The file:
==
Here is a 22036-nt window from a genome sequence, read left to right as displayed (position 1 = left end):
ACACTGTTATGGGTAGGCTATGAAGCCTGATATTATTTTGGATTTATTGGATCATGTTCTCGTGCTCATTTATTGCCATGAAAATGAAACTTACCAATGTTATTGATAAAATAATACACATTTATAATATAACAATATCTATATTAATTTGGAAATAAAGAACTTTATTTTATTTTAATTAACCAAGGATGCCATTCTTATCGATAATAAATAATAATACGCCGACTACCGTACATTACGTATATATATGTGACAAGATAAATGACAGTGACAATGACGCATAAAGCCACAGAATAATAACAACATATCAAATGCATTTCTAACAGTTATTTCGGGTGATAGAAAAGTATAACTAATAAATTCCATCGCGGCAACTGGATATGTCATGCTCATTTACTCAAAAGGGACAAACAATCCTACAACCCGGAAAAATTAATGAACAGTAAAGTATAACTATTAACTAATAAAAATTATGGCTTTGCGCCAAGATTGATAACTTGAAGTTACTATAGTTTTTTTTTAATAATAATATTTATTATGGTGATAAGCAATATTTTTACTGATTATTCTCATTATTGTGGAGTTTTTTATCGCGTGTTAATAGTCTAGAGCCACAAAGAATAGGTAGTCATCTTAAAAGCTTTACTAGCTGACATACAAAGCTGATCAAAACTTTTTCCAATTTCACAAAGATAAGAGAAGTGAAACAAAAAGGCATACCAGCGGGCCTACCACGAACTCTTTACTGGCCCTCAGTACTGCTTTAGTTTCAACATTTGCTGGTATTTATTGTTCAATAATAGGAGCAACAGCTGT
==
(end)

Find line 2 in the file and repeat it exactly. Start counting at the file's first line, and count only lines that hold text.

ACACTGTTATGGGTAGGCTATGAAGCCTGATATTATTTTGGATTTATTGGATCATGTTCTCGTGCTCATTTATTGCCATGAAAATGAAACTTACCAATGTTATTGATAAAATAATACACATTTATAATATAACAATATCTATATTAATTTGGAAATAAAGAACTTTATTTTATTTTAATTAACCAAGGATGCCATTCTTATCGATAATAAATAATAATACGCCGACTACCGTACATTACGTATATATATGTGACAAGATAAATGACAGTGACAATGACGCATAAAGCCACAGAATAATAACAACATATCAAATGCATTTCTAACAGTTATTTCGGGTGATAGAAAAGTATAACTAATAAATTCCATCGCGGCAACTGGATATGTCATGCTCATTTACTCAAAAGGGACAAACAATCCTACAACCCGGAAAAATTAATGAACAGTAAAGTATAACTATTAACTAATAAAAATTATGGCTTTGCGCCAAGATTGATAACTTGAAGTTACTATAGTTTTTTTTTAATAATAATATTTATTATGGTGATAAGCAATATTTTTACTGATTATTCTCATTATTGTGGAGTTTTTTATCGCGTGTTAATAGTCTAGAGCCACAAAGAATAGGTAGTCATCTTAAAAGCTTTACTAGCTGACATACAAAGCTGATCAAAACTTTTTCCAATTTCACAAAGATAAGAGAAGTGAAACAAAAAGGCATACCAGCGGGCCTACCACGAACTCTTTACTGGCCCTCAGTACTGCTTTAGTTTCAACATTTGCTGGTATTTATTGTTCAATAATAGGAGCAACAGCTGT